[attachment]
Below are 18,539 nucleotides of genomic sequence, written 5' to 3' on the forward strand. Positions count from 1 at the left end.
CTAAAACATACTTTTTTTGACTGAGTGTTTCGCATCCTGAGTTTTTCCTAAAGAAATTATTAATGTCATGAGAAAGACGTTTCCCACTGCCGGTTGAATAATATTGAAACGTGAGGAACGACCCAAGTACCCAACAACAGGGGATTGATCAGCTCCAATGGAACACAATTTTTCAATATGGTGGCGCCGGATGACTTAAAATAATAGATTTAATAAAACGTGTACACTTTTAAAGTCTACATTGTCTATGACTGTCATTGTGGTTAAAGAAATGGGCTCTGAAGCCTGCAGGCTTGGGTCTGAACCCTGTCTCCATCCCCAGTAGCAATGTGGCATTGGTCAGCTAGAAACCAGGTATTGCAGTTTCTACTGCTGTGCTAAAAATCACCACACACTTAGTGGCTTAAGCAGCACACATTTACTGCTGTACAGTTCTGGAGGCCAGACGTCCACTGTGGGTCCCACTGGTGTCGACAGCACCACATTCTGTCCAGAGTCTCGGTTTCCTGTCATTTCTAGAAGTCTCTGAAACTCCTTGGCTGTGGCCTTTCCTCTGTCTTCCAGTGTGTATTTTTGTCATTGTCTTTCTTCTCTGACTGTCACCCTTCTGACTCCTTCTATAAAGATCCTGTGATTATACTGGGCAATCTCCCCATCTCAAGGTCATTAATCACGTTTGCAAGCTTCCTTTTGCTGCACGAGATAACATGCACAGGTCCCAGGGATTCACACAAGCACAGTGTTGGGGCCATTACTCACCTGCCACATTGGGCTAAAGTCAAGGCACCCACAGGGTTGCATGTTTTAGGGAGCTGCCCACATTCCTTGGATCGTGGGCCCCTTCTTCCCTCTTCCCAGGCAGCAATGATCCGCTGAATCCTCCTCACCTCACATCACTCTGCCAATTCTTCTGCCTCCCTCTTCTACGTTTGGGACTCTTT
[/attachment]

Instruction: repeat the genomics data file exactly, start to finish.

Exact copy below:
Below are 18,539 nucleotides of genomic sequence, written 5' to 3' on the forward strand. Positions count from 1 at the left end.
CTAAAACATACTTTTTTTGACTGAGTGTTTCGCATCCTGAGTTTTTCCTAAAGAAATTATTAATGTCATGAGAAAGACGTTTCCCACTGCCGGTTGAATAATATTGAAACGTGAGGAACGACCCAAGTACCCAACAACAGGGGATTGATCAGCTCCAATGGAACACAATTTTTCAATATGGTGGCGCCGGATGACTTAAAATAATAGATTTAATAAAACGTGTACACTTTTAAAGTCTACATTGTCTATGACTGTCATTGTGGTTAAAGAAATGGGCTCTGAAGCCTGCAGGCTTGGGTCTGAACCCTGTCTCCATCCCCAGTAGCAATGTGGCATTGGTCAGCTAGAAACCAGGTATTGCAGTTTCTACTGCTGTGCTAAAAATCACCACACACTTAGTGGCTTAAGCAGCACACATTTACTGCTGTACAGTTCTGGAGGCCAGACGTCCACTGTGGGTCCCACTGGTGTCGACAGCACCACATTCTGTCCAGAGTCTCGGTTTCCTGTCATTTCTAGAAGTCTCTGAAACTCCTTGGCTGTGGCCTTTCCTCTGTCTTCCAGTGTGTATTTTTGTCATTGTCTTTCTTCTCTGACTGTCACCCTTCTGACTCCTTCTATAAAGATCCTGTGATTATACTGGGCAATCTCCCCATCTCAAGGTCATTAATCACGTTTGCAAGCTTCCTTTTGCTGCACGAGATAACATGCACAGGTCCCAGGGATTCACACAAGCACAGTGTTGGGGCCATTACTCACCTGCCACATTGGGCTAAAGTCAAGGCACCCACAGGGTTGCATGTTTTAGGGAGCTGCCCACATTCCTTGGATCGTGGGCCCCTTCTTCCCTCTTCCCAGGCAGCAATGATCCGCTGAATCCTCCTCACCTCACATCACTCTGCCAATTCTTCTGCCTCCCTCTTCTACGTTTGGGACTCTTT